PROS: Spammers being killed in horrible and imaginative ways, some nifty, close-to-the-coalface extrapolation of near-future trends in networks, police procedures, and a Panopticon society, some fascinating Big Ideas near the end of the novel.
CONS: Generally unlikable and unengaging characters suffering career burnout, a plot that becomes less interesting as the novel progresses, a second-person, present-tense voice that doesn’t work nearly as well as it did in Halting State.
VERDICT: A rare misfire from an otherwise leading writer.
I was inclined to like this novel from the get-go. Charles Stross is on a very short list indeed of the best science fiction writers to start publishing books within the last decade. His Laundry series of geek Cthulhu Mythos spy thrillers (The Atrocity Archive, The Jennifer Morgue and The Fuller Memorandum) are among my personal favorites for the same period. I also enjoyed Halting State, the novel to which Rule 34 is a loose sequel. And Rule 34 has an intriguing premise: a murder investigation of spammers being killed in imaginative, gruesome and compromising ways. (Certainly any veteran of the Spam Wars has had similarly gruesome (if somewhat less elaborate) revenge fantasies…)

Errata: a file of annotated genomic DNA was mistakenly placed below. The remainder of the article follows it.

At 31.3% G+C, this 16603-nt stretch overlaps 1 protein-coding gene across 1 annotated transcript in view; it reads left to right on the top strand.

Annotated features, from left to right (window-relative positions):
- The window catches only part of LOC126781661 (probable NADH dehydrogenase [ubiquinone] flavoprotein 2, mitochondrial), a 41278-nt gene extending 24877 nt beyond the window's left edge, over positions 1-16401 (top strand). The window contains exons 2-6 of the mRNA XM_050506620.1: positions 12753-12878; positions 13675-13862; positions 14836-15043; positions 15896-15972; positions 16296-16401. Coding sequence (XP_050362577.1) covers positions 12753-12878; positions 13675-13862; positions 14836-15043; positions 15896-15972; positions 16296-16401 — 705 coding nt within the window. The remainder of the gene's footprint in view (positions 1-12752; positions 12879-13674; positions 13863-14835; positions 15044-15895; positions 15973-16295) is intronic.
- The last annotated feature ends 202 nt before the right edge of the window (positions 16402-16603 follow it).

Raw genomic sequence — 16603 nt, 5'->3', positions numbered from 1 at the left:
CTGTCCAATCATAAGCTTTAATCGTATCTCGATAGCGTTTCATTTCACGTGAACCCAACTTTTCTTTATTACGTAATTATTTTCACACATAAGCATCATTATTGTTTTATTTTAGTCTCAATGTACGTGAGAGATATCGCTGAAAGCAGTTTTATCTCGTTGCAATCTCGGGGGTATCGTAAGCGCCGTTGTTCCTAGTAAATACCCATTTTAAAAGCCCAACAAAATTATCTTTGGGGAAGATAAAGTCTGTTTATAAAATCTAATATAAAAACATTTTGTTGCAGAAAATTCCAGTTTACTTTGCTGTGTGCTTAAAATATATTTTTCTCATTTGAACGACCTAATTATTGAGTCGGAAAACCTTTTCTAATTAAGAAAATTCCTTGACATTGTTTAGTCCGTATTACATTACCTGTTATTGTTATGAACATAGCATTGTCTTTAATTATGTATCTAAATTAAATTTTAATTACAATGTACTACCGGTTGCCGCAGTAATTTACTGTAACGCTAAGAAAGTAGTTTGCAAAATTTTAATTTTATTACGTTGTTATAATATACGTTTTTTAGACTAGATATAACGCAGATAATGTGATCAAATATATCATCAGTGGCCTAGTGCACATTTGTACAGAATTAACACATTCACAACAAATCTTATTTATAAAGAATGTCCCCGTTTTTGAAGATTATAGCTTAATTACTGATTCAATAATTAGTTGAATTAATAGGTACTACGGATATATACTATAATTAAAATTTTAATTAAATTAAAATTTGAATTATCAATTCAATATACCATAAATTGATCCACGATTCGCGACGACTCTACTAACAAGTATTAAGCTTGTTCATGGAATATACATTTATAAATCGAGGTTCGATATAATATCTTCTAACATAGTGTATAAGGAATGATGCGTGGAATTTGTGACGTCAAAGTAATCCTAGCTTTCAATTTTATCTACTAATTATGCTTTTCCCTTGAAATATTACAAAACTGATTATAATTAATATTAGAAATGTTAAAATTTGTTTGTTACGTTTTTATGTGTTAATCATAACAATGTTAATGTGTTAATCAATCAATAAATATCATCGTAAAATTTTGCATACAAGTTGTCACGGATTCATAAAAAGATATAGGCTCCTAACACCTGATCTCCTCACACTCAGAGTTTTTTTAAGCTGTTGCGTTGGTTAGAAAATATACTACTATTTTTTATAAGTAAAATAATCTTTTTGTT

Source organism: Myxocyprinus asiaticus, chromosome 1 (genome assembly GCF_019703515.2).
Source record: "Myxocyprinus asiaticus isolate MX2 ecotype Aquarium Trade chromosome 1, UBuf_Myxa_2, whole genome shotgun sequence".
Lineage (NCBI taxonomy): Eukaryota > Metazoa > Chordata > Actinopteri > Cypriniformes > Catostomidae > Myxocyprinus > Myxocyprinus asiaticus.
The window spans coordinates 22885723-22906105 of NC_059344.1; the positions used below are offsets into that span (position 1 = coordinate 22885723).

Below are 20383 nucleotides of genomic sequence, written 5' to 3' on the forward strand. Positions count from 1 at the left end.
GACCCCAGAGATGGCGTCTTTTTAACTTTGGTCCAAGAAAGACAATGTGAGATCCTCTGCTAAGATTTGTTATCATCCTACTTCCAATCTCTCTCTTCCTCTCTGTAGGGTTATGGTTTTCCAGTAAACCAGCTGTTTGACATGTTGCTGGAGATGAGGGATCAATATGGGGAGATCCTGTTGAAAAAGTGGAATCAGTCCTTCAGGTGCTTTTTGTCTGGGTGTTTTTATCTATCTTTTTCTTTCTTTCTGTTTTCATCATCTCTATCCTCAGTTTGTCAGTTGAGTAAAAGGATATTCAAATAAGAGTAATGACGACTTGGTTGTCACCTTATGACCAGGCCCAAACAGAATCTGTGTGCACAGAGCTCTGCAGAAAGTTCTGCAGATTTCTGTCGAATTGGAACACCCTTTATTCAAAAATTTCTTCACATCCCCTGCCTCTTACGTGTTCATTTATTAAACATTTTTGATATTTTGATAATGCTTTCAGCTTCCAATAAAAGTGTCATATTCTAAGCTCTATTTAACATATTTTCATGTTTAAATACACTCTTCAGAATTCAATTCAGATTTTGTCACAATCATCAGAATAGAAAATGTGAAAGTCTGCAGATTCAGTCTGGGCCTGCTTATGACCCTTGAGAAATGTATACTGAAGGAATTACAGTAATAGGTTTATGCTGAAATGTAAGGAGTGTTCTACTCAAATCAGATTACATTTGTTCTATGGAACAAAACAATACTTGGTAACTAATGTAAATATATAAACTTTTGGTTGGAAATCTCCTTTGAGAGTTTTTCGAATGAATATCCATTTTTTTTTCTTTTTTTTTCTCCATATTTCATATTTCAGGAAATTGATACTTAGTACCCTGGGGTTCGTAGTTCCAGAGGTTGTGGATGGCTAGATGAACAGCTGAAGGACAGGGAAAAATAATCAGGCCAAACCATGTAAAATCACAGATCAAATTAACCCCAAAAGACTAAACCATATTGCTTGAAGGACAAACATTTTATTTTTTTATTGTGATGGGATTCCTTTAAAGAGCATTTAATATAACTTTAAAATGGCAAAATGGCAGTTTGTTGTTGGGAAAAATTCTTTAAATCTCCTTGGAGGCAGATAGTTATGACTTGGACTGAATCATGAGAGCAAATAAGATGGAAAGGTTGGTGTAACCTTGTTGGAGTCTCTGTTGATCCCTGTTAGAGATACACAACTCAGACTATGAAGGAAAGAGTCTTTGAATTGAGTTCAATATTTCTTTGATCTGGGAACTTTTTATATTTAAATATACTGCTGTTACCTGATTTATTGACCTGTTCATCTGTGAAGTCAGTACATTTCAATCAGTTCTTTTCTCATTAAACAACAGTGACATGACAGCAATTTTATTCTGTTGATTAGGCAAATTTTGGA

Surprisingly, Rule 34 actually ended up being quite a slog to get through. I wasn’t quite halfway through when I felt my interest waning, and eventually put it down and read several other books before picking it up again.
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